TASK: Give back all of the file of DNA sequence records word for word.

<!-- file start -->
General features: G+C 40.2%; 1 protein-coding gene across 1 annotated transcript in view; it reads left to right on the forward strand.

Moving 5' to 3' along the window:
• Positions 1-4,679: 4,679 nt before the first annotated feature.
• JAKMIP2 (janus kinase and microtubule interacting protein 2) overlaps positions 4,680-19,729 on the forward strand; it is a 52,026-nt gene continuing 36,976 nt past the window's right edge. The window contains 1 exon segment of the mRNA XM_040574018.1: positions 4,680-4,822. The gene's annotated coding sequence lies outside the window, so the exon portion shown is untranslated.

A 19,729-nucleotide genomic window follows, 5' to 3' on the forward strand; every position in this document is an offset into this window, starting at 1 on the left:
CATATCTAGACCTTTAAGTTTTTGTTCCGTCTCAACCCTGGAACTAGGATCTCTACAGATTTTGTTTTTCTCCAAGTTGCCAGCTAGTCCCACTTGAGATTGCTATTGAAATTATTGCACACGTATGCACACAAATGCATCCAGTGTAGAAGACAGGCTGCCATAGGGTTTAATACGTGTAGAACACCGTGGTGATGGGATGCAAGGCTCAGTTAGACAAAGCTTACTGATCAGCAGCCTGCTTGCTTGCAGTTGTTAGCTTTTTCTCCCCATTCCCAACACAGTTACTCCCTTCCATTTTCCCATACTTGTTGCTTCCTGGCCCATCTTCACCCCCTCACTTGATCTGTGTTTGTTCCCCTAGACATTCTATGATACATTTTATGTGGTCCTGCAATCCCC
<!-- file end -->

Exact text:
General features: G+C 40.2%; 1 protein-coding gene across 1 annotated transcript in view; it reads left to right on the forward strand.

Moving 5' to 3' along the window:
• Positions 1-4,679: 4,679 nt before the first annotated feature.
• JAKMIP2 (janus kinase and microtubule interacting protein 2) overlaps positions 4,680-19,729 on the forward strand; it is a 52,026-nt gene continuing 36,976 nt past the window's right edge. The window contains 1 exon segment of the mRNA XM_040574018.1: positions 4,680-4,822. The gene's annotated coding sequence lies outside the window, so the exon portion shown is untranslated.

A 19,729-nucleotide genomic window follows, 5' to 3' on the forward strand; every position in this document is an offset into this window, starting at 1 on the left:
CATATCTAGACCTTTAAGTTTTTGTTCCGTCTCAACCCTGGAACTAGGATCTCTACAGATTTTGTTTTTCTCCAAGTTGCCAGCTAGTCCCACTTGAGATTGCTATTGAAATTATTGCACACGTATGCACACAAATGCATCCAGTGTAGAAGACAGGCTGCCATAGGGTTTAATACGTGTAGAACACCGTGGTGATGGGATGCAAGGCTCAGTTAGACAAAGCTTACTGATCAGCAGCCTGCTTGCTTGCAGTTGTTAGCTTTTTCTCCCCATTCCCAACACAGTTACTCCCTTCCATTTTCCCATACTTGTTGCTTCCTGGCCCATCTTCACCCCCTCACTTGATCTGTGTTTGTTCCCCTAGACATTCTATGATACATTTTATGTGGTCCTGCAATCCCC